There has always been a lot of interest in flipping, also known as arbitrage selling, but this has really taken off post-Covid where so many people have looked to start a side hustle after seeing how risky it is to rely solely on one source of income.
I covered the flipping business model in detail in this blog post and went over the differences between flipping and private label (the latter being my own, preferred Amazon business) and while I’m personally not a huge fan of the arbitrage model, I do recognise that it can be a great entry point for beginner ecommerce sellers.
Flipping allows you to build up a bank to invest in your private label product and you also get valuable experience selling on Amazon. It can also be started with pretty much any amount, I’m talking literally £100+ here, whereas with private label you’re looking at £5k as an initial investment – a huge difference!
For some balance and for those of you who are too lazy to go back and read my previous blog post, the main reasons I’m against flipping as a long term model are:
Flipping is time intensive
Continually sourcing products, especially if you’re focused on retail arbitrage (i.e. buying from stores rather than online), can be very time consuming.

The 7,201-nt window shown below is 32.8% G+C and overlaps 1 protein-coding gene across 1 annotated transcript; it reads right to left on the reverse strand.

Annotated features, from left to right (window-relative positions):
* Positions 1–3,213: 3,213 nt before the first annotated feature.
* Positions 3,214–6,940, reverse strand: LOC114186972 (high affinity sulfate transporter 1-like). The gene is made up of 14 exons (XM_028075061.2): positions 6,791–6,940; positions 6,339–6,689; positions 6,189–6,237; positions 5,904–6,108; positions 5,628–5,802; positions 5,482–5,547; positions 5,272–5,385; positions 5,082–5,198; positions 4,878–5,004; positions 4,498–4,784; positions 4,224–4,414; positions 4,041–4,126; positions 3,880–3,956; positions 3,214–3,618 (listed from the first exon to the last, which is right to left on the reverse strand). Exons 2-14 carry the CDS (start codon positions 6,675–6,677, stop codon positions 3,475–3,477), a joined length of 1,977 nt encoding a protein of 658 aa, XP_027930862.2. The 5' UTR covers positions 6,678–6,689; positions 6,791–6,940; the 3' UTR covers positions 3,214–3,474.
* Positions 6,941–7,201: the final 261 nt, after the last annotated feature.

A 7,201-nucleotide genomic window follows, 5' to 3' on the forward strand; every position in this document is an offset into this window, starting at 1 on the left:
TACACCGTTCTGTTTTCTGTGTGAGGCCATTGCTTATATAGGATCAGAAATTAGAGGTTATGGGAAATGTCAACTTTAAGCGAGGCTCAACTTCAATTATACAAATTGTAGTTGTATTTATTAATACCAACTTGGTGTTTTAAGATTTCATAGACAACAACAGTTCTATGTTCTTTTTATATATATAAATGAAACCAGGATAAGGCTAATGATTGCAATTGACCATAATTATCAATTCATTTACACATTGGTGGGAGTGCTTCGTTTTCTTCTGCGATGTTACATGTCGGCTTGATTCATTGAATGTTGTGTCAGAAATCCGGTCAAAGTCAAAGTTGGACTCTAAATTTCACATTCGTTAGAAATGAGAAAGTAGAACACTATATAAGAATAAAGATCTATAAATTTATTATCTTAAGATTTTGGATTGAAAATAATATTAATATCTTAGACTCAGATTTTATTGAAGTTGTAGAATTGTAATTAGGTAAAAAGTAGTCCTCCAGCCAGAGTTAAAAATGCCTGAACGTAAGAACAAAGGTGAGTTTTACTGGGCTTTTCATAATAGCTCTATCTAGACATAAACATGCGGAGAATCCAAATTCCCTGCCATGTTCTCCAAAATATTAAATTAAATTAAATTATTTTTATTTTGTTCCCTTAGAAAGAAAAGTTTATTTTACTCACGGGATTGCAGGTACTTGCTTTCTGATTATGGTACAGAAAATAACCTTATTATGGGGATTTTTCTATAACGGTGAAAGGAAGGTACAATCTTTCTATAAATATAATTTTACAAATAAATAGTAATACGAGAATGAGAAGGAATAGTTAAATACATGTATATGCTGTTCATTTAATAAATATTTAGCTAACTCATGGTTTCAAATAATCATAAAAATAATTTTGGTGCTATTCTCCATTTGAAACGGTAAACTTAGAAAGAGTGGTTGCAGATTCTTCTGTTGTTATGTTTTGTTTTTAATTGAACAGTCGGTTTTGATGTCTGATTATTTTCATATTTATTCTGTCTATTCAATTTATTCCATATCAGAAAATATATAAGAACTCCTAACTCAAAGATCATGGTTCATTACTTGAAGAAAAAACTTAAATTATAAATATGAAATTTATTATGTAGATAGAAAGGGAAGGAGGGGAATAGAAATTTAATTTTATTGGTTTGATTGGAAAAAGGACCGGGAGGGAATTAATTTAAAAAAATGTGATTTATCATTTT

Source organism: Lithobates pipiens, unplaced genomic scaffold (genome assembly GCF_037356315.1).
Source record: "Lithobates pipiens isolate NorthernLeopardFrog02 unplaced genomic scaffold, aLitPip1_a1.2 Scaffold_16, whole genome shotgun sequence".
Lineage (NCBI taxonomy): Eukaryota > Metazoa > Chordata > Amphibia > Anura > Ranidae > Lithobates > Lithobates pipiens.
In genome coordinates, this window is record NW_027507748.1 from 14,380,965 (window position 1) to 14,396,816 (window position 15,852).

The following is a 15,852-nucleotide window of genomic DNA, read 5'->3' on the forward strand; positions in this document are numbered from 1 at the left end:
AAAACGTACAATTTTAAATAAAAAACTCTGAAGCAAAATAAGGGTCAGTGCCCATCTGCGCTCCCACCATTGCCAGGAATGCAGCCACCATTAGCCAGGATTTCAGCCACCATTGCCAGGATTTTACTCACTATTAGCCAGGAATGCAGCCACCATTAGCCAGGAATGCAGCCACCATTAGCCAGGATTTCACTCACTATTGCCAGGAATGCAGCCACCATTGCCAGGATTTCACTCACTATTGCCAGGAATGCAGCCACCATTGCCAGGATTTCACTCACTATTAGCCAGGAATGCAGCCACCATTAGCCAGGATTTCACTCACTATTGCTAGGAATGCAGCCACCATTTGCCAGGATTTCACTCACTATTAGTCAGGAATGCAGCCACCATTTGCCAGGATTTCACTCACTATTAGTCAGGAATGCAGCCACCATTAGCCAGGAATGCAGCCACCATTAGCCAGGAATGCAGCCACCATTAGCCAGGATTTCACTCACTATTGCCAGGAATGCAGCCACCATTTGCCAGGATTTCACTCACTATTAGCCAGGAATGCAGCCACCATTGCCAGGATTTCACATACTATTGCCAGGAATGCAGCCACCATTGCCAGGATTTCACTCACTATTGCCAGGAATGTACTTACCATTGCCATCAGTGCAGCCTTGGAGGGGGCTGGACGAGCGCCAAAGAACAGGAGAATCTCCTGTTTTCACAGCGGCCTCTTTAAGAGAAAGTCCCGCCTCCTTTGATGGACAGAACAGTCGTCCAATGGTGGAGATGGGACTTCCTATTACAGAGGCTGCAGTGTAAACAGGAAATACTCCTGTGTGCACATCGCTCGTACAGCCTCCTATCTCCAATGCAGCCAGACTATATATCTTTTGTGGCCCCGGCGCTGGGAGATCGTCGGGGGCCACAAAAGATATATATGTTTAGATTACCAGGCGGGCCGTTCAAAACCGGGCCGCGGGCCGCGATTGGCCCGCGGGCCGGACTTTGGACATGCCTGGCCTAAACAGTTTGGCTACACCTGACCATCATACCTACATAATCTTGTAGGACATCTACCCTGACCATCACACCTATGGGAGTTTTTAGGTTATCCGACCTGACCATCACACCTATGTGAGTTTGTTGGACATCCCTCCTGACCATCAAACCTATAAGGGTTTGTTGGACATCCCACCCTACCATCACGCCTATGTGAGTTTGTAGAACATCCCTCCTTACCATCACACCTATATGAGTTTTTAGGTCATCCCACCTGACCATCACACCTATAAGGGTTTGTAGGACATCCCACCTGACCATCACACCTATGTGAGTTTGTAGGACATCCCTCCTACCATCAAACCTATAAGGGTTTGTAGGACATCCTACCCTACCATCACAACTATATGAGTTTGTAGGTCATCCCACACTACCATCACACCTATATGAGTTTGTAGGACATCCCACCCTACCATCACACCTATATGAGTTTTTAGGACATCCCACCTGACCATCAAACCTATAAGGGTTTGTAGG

Flipping is difficult to scale
Scaling is a lot less straight forward than when you’re making your own products to sell. You can’t simply put more money into advertising (doing PPC advertising on Amazon when you’re selling another brand is never a good idea!) or expand your product line (you’ll most likely be selling in multiple niches anyway).
You can never sell a flipping business to an aggregator
This is a big one for me, as you can never create a valuable business and brand which you can sell with flipping.
Flipping is a lot of admin work
When you’re dealing with multiple purchases, often at different cost prices, and hundreds of different SKUs, the admin work can get messy! Now this isn’t a huge problem as there’s always tools and software to help you with this, but compared to private label it’s definitely a lot more work keeping track of your expenses, sales, and profit.
In the interest of fairness, I will point out that the time intensity and scalability can be taken care of IF you do things the right way and build processes and outsource, rather than running around chasing the hot product of the week.
Now I know what you’re thinking – why did I even bother flipping then? Well the answer is I didn’t!
I simply don’t have the time to dedicate to this myself. I’m working hard to get to that elusive 4 hour work week, not go the other way back towards 40! But I have seen the interest from some of my blog readers and in the emails I get, so I still wanted to cover flipping properly. And that’s why I asked Imogen, someone who’s worked for me before, to see if she’d like to try flipping and then document her results on my blog for you all to enjoy and learn from.
And thankfully she said yes, so enough from me for now and I’ll hand you over.